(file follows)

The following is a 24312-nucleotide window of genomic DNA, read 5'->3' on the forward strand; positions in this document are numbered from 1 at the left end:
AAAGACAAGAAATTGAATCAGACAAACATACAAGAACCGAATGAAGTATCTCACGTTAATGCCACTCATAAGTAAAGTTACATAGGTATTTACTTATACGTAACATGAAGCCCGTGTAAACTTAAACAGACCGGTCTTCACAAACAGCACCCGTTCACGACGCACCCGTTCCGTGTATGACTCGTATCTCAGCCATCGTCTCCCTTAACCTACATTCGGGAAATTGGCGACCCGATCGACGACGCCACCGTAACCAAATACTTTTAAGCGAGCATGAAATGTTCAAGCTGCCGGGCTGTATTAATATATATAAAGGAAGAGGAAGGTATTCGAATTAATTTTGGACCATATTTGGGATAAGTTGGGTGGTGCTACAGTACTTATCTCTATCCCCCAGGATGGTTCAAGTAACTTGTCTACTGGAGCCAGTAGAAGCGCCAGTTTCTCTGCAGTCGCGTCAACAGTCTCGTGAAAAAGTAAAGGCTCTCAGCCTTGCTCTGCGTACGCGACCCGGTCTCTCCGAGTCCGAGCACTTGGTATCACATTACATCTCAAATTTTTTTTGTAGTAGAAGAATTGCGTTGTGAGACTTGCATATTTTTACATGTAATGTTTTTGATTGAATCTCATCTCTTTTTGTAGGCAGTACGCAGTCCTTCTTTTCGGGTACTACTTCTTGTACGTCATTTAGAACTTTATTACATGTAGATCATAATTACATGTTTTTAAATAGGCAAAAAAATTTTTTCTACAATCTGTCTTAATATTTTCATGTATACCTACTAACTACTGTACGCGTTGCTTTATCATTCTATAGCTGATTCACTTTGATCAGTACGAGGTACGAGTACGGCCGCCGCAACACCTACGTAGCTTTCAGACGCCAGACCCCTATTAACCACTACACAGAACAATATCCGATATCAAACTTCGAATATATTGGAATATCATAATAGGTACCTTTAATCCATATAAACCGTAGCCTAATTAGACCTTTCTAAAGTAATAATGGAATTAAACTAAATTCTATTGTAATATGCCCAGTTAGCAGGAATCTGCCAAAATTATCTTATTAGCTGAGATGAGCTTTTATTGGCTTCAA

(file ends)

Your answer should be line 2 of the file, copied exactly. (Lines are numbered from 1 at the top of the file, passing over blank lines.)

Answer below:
AAAGACAAGAAATTGAATCAGACAAACATACAAGAACCGAATGAAGTATCTCACGTTAATGCCACTCATAAGTAAAGTTACATAGGTATTTACTTATACGTAACATGAAGCCCGTGTAAACTTAAACAGACCGGTCTTCACAAACAGCACCCGTTCACGACGCACCCGTTCCGTGTATGACTCGTATCTCAGCCATCGTCTCCCTTAACCTACATTCGGGAAATTGGCGACCCGATCGACGACGCCACCGTAACCAAATACTTTTAAGCGAGCATGAAATGTTCAAGCTGCCGGGCTGTATTAATATATATAAAGGAAGAGGAAGGTATTCGAATTAATTTTGGACCATATTTGGGATAAGTTGGGTGGTGCTACAGTACTTATCTCTATCCCCCAGGATGGTTCAAGTAACTTGTCTACTGGAGCCAGTAGAAGCGCCAGTTTCTCTGCAGTCGCGTCAACAGTCTCGTGAAAAAGTAAAGGCTCTCAGCCTTGCTCTGCGTACGCGACCCGGTCTCTCCGAGTCCGAGCACTTGGTATCACATTACATCTCAAATTTTTTTTGTAGTAGAAGAATTGCGTTGTGAGACTTGCATATTTTTACATGTAATGTTTTTGATTGAATCTCATCTCTTTTTGTAGGCAGTACGCAGTCCTTCTTTTCGGGTACTACTTCTTGTACGTCATTTAGAACTTTATTACATGTAGATCATAATTACATGTTTTTAAATAGGCAAAAAAATTTTTTCTACAATCTGTCTTAATATTTTCATGTATACCTACTAACTACTGTACGCGTTGCTTTATCATTCTATAGCTGATTCACTTTGATCAGTACGAGGTACGAGTACGGCCGCCGCAACACCTACGTAGCTTTCAGACGCCAGACCCCTATTAACCACTACACAGAACAATATCCGATATCAAACTTCGAATATATTGGAATATCATAATAGGTACCTTTAATCCATATAAACCGTAGCCTAATTAGACCTTTCTAAAGTAATAATGGAATTAAACTAAATTCTATTGTAATATGCCCAGTTAGCAGGAATCTGCCAAAATTATCTTATTAGCTGAGATGAGCTTTTATTGGCTTCAA